Sunday, January 17, 2010

10. The Effects of Global Warming

Popular discussions of the consequences of anthropogenic global warming (AGW) and the need for drastic action usually amount to cries of alarm about alleged threats, unsupported by any serious analysis. For example, the Friends of the Earth claim that "an average global temperature rise of more than 2 degrees compared to pre-industrial times would cause dangerous and even catastrophic impacts. Exceeding 2 degrees will create water scarcity for billions of people, put billions at risk of hunger, make hundreds of millions homeless because of flooding and threaten the very existence of low-lying island nation states through sea-level rise."

It is quite easy to show that these concerns are wildly exaggerated and that the proposed remedies are much worse than the alleged problems. First, growth in the human population during this century is very likely to cause regional water shortages, regardless of climate changes. Solving this problem will require desalination of seawater on a large scale. The technology is already available that can provide an unlimited source of potable water at affordable cost, as long as energy remains near present prices. The policy now proposed by the AGW Lobby seeks to curb CO2 by deliberately increasing the price of energy; this "solution" will turn a quite manageable problem of water supply into a major humanitarian catastrophe.

Second, the overall effects of moderate warming on global agriculture, and hence on the food supply, would be beneficial, not harmful. Virtually all studies of global warming indicate that the principal effect would be a reduction in the temperature gradient from the equator to the poles. In other words, most warming would be at higher latitudes, with relatively little change in the tropics. The growing season would therefore be longer in most temperate agricultural areas. Moreover, the southern edge of the permafrost would move north in Alaska, Canada, Scandinavia and Siberia, and the fringe of boreal forest along that boundary would follow, increasing the area of potentially arable land. For every increase of 1oC (1.8oF) in the average temperature in the region, Canada in particular would gain useful land comparable in area to the state of California. In combination with the productivity improvements due to increased CO2, the overall result would be a substantial improvement in the global capacity to feed the growing population. Conversely, global cooling would lead to a reduction in agricultural production.

A warming global climate could entail alteration of regional weather patterns that require modification of the optimal crops grown in different areas, adaptations that might be difficult for some farmers. The necessary changes are however trivial compared to those that will result from extension of modern agriculture to the Third World. Judging by US experience during the 20th century, the development of market economies will largely eliminate subsistence farming; agribusinesses will replace small farmers; irrigation will become common; and the fraction of the workforce engaged in agriculture will shrink by an order of magnitude. The food distribution system will also need changes, but they are well within the capability of commercial enterprises, and do not constitute anything like a crisis.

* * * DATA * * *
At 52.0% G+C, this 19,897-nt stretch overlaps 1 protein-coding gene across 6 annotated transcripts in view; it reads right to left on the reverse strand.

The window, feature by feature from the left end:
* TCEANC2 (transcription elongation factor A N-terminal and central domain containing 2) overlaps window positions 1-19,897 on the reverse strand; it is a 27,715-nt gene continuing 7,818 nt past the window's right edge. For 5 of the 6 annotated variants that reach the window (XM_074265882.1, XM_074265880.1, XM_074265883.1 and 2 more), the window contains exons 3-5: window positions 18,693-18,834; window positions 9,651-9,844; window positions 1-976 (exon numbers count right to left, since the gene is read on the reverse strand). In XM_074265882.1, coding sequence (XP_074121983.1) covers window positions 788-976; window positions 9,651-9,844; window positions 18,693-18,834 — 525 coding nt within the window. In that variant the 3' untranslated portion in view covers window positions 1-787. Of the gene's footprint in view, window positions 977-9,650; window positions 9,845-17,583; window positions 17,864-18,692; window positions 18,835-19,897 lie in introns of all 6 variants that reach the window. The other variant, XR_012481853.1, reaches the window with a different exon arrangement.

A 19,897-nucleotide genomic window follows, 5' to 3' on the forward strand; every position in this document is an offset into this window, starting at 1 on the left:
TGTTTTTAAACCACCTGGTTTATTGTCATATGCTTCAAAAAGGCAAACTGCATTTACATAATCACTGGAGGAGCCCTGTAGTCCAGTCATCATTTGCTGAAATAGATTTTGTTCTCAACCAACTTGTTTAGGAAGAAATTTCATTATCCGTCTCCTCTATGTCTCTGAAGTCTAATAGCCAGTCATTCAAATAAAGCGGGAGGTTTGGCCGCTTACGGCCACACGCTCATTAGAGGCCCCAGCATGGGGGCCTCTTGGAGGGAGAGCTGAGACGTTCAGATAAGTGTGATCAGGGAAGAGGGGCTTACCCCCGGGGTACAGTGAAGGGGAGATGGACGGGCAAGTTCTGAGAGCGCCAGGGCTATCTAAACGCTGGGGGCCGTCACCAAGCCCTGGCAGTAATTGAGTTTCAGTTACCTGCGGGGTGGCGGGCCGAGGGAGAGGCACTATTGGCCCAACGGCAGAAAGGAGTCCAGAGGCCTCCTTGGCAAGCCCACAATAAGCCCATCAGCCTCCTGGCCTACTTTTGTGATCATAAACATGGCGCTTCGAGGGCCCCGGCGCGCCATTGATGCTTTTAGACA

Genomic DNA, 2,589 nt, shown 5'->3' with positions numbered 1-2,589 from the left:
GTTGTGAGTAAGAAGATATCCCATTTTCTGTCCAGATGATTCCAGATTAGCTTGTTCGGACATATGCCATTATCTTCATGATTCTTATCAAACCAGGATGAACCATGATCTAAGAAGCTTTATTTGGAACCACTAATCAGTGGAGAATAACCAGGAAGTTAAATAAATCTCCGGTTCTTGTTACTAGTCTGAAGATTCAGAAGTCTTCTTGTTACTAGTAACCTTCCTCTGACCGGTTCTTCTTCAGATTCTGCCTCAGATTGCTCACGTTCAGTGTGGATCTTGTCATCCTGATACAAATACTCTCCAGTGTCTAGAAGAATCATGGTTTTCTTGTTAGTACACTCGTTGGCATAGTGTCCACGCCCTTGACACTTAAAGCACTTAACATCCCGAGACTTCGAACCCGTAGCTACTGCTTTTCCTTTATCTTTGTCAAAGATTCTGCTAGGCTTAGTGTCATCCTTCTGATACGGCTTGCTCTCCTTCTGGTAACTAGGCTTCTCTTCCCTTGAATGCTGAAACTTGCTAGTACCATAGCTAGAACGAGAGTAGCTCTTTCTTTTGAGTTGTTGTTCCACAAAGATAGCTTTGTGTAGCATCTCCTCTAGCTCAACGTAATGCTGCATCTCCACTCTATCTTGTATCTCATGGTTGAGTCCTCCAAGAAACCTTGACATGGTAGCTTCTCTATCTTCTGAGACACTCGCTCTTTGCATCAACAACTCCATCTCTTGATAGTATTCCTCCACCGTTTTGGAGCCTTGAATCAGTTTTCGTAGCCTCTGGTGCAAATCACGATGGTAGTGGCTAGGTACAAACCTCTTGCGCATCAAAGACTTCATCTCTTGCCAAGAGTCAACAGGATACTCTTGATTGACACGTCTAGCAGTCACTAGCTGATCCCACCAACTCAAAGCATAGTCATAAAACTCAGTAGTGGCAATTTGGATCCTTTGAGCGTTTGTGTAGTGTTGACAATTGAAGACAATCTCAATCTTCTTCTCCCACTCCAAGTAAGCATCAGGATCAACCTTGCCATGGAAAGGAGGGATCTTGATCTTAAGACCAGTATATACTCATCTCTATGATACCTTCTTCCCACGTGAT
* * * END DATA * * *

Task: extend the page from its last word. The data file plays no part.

If widespread hunger persists in a moderately warmer world, the primary cause will be poverty, not climate change. Raising the price of energy in an attempt to fight AGW will increase the cost of living for everybody, exacerbating rather than alleviating the problem.

Third, the "low-lying island nation states" usually identified as threatened by a rising sea-level are Tuvalu in the Pacific (population: 12,373) and the Maldives in the Indian Ocean (population: 396,334).  Without even considering the seriousness of the alleged threat, it is sufficient to note that 5000 people are already leaving these countries each year, in search of better economic opportunities. If this trend continues, the islands will be depopulated before the end of the century, regardless of AGW.

To put these numbers in perspective, 1.1 million legal immigrants are naturalized in the United States each year, and world population growth means that places must be found for 80 million extra people every year. In comparison, the logistic problems of resettling these island populations are entirely negligible.

Destruction of indigenous cultures in these and other remote areas is an issue that needs more attention, but climate change is a minor threat compared with the influence of the emerging global civilization. Can traditional cultures survive when the people begin to enjoy the very real benefits of modern medicine, education, computers, household equipment, etc? Even if village elders prefer the old ways, is it fair or reasonable to force young people to accept them? If teenagers are seduced by iPods and blue jeans and video games and MacDonalds, telling them that they must be satisfied with grass huts and subsistence hunting and fishing will just drive more of them to migrate elsewhere. There are, and there will be, many more cultural and occupational refugees than climate refugees.

The crucial issue of the 21st Century is not how we can deal with relatively minor changes in climate, but how we can solve the worldwide problems of poverty, hunger, illiteracy and disease. If we can create an affluent, high-tech, green and pleasant world, can we or should we preserve pockets of primitivism?

I don't know the answers to these questions, but it seems to me that they must involve finding appropriate compromises between traditional and modern values. The solutions will no doubt be different for different people, such as the Inuit, Pacific islanders, and African bushmen.









1 comment:

Anonymous said...

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